Banks are likely to get relief from a new tax rule

Soon, banks are likely to get relief from a new tax rule that effectively mandates them to deduct a 10% tax at source on the amount of debt waived by them through one-time-settlement (OTS) or some other schemes, especially involving large accounts.

“The departments of revenue and financial services are in talks and a positive resolution of this issue is expected soon,” a senior finance ministry official told FE.

The Indian Banks’ Association has represented to both the departments of the finance ministry that the loan amount waived by banks via OTS doesn’t amount to earnings by or business benefits granted to the borrowers, the official said. Instead, it’s a settlement with the borrowers, as they no longer have the ability to repay the entire loan amount.

According to the section 194R of the Income Tax Act, introduced in the Budget for FY23, any person providing to a resident any benefit or perquisite (whether convertible into money or not) arising from business or the exercise of a profession, by such resident, will ensure that tax has been deducted in respect of such benefit or perquisite at the rate of 10% of the value of such benefit or perquisite. The rules, tied to some riders, came into force from July 1.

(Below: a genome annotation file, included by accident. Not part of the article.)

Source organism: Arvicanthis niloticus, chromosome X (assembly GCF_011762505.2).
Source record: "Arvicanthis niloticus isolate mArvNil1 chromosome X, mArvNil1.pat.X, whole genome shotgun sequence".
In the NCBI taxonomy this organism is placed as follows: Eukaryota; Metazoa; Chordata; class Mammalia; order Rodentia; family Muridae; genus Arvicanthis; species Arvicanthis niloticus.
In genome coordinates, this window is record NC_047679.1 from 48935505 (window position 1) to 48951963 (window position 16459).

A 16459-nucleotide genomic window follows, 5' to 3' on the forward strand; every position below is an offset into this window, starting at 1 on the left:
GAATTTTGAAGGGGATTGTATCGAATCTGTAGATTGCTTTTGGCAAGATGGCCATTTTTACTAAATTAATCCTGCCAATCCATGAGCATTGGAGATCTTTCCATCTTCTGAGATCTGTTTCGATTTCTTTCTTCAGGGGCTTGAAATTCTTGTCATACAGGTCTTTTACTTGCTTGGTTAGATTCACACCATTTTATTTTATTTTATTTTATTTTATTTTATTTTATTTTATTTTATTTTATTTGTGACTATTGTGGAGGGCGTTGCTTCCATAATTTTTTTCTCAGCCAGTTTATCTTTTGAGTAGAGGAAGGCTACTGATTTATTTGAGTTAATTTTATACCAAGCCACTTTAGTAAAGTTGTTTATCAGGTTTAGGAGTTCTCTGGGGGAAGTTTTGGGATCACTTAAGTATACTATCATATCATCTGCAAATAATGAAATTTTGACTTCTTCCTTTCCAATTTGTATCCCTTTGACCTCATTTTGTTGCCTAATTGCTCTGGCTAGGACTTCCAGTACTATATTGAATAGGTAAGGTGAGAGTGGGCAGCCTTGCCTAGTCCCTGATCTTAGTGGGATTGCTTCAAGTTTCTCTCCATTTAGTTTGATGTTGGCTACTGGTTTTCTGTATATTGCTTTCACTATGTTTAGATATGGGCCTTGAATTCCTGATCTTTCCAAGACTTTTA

No tax, however, will be deducted if the aggregate value of perquisite/benefit to a resident doesn’t cross Rs 20,000 in a fiscal. Moreover, the provision won’t apply to a business whose total annual turnover doesn’t exceed Rs1 crore; the limit is50 lakh in case of a professional. This means all large cases of loan waivers could be covered by the rule unless the revenue department either relaxes the provision or brings in clarification to exclude such write-offs, say bankers.

“This will effectively mean that banks will be required to pay the TDS upfront on the loan amount waived and then possibly recover it from the borrower, who would be in no position to pay any extra amount. So ultimately, banks will have to take the hit,” a top public-sector banker said. For example, if a lender waived Rs 4 crore in loan to a borrower, it has to deduct Rs 40 lakh (at the rate of 10%) as the TDS.

The loans waived or written off by banks was about Rs 1.57 trillion in FY22 and Rs 2.03 trillion in the previous year. In all, banks have written off debt worth Rs 9.92 trillion over five years through FY22, minister of state for finance Bhagwat Karad said in a written reply in the Rajya Sabha recently.

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